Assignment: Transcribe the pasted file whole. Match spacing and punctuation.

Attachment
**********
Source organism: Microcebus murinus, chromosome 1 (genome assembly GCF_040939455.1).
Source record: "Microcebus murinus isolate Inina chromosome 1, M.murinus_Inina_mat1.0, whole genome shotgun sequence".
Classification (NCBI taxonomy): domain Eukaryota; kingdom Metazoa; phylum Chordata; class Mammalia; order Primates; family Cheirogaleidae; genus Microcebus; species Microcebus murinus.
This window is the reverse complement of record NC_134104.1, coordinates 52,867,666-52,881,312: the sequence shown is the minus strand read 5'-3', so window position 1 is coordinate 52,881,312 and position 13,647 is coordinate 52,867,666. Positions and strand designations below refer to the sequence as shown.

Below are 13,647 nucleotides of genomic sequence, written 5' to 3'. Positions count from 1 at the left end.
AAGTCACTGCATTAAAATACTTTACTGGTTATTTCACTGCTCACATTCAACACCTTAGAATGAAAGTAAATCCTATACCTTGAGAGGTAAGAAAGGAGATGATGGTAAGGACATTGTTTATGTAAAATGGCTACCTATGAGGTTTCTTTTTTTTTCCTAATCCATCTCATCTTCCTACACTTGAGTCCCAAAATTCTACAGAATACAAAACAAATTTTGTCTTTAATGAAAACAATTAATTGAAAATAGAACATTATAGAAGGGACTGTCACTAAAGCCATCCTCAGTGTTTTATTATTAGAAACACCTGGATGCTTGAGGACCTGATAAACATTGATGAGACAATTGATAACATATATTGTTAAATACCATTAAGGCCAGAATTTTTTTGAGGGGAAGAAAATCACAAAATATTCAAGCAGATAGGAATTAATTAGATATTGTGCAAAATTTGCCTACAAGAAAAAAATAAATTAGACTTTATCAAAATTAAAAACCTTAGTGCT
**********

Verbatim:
Source organism: Microcebus murinus, chromosome 1 (genome assembly GCF_040939455.1).
Source record: "Microcebus murinus isolate Inina chromosome 1, M.murinus_Inina_mat1.0, whole genome shotgun sequence".
Classification (NCBI taxonomy): domain Eukaryota; kingdom Metazoa; phylum Chordata; class Mammalia; order Primates; family Cheirogaleidae; genus Microcebus; species Microcebus murinus.
This window is the reverse complement of record NC_134104.1, coordinates 52,867,666-52,881,312: the sequence shown is the minus strand read 5'-3', so window position 1 is coordinate 52,881,312 and position 13,647 is coordinate 52,867,666. Positions and strand designations below refer to the sequence as shown.

Below are 13,647 nucleotides of genomic sequence, written 5' to 3'. Positions count from 1 at the left end.
AAGTCACTGCATTAAAATACTTTACTGGTTATTTCACTGCTCACATTCAACACCTTAGAATGAAAGTAAATCCTATACCTTGAGAGGTAAGAAAGGAGATGATGGTAAGGACATTGTTTATGTAAAATGGCTACCTATGAGGTTTCTTTTTTTTTCCTAATCCATCTCATCTTCCTACACTTGAGTCCCAAAATTCTACAGAATACAAAACAAATTTTGTCTTTAATGAAAACAATTAATTGAAAATAGAACATTATAGAAGGGACTGTCACTAAAGCCATCCTCAGTGTTTTATTATTAGAAACACCTGGATGCTTGAGGACCTGATAAACATTGATGAGACAATTGATAACATATATTGTTAAATACCATTAAGGCCAGAATTTTTTTGAGGGGAAGAAAATCACAAAATATTCAAGCAGATAGGAATTAATTAGATATTGTGCAAAATTTGCCTACAAGAAAAAAATAAATTAGACTTTATCAAAATTAAAAACCTTAGTGCT